The Case Against 'Radical' Christianity


By Phillip Cary

Michael Horton’s message to restless believers: Stay put, and build the church.

Sometimes you can tell quite a bit about a book from its cover. On the outside, Michael Horton’s Ordinary: Sustainable Faith in a Radical, Restless World (Zondervan) looks a lot like David Platt’s bestseller Radical, and that’s no accident. Horton, editor of Modern Reformation magazine, a founding figure behind the White Horse Inn’s teaching ministry, and host of its radio show, aims to provide an alternative to trendy calls for radical living. He thinks such calls serve mainly to make ordinary Christians anxious about whether they’re really Christian enough, and pastors anxious about ensuring that their ministries are radically transformative.

Horton comes to their aid with a Reformational perspective that diagnoses such anxieties as the outgrowth of works righteousness. If we are justified by faith in Christ alone, then we need not be anxious to show how Spirit-filled we are by living extraordinary, radical lives. Having already received the promise of the Spirit in baptism—God’s promise, which we can trust he will keep—we are free to serve our neighbors with ordinary good works. We are freed from establishing our credentials before God or our own consciences. And we are even free, Horton states, to enjoy our neighbors as gifts rather than making them into our own projects, as if it was our job to transform their lives.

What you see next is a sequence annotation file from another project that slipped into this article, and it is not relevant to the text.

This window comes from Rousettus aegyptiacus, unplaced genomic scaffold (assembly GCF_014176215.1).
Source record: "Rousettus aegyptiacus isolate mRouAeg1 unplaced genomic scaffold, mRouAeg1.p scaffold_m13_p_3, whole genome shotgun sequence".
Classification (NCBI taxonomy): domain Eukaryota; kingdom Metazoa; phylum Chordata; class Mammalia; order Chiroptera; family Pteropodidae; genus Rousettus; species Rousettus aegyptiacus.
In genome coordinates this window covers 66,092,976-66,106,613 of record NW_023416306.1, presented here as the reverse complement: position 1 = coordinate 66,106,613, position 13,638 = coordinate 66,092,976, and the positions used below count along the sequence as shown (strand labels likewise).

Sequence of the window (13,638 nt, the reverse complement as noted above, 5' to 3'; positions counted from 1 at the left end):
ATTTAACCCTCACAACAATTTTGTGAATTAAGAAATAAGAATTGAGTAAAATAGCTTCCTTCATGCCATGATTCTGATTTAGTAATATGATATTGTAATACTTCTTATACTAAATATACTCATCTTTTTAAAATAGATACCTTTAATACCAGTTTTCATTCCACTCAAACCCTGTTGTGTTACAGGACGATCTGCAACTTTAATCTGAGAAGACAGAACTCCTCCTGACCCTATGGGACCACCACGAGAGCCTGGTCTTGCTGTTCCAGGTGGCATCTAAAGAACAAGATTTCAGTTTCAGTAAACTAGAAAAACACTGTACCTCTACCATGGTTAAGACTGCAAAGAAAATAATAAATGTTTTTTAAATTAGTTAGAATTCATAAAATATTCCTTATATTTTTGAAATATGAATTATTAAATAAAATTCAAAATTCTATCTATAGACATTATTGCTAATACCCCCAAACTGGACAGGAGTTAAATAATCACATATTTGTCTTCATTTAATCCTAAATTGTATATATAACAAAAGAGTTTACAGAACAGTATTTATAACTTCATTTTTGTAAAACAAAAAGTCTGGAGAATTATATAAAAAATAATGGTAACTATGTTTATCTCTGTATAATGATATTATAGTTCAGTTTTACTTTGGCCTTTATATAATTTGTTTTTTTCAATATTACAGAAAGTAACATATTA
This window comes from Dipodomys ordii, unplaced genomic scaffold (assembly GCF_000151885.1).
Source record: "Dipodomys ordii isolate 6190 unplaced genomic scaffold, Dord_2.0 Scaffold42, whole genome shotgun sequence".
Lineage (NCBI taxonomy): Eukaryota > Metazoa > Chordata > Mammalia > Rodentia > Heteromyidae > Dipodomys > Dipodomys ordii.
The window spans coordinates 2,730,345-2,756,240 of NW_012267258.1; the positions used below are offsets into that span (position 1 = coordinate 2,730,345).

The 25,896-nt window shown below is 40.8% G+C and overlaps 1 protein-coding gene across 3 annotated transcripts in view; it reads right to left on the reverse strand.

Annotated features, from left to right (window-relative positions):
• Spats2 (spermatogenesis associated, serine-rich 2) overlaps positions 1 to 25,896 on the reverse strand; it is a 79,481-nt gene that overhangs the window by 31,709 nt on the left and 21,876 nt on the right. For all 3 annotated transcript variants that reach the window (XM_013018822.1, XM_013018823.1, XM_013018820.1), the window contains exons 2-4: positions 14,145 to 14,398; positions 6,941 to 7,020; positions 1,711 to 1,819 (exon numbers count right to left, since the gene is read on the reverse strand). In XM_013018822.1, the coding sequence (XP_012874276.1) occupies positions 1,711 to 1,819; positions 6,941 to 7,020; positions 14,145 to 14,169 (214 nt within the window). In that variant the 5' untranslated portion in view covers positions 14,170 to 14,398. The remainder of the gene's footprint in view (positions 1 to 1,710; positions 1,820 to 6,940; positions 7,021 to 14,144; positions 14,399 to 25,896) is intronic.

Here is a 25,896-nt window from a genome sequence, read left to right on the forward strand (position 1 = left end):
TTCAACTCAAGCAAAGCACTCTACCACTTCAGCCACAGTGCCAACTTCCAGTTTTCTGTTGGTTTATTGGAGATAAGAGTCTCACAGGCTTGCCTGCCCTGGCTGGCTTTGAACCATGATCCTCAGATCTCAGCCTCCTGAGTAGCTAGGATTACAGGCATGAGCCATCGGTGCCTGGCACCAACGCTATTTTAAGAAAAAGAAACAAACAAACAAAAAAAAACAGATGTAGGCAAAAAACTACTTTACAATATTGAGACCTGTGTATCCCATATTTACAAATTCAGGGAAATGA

Horton argues that the underlying theology behind oft-heard calls to be wild and crazy radical believers—as if Christianity were an extreme sport—is works righteousness in a new, consumerist mode. For some time, radical has been a favorite word of advertisers and ideologues alike. Every website with something to sell now routinely promises …

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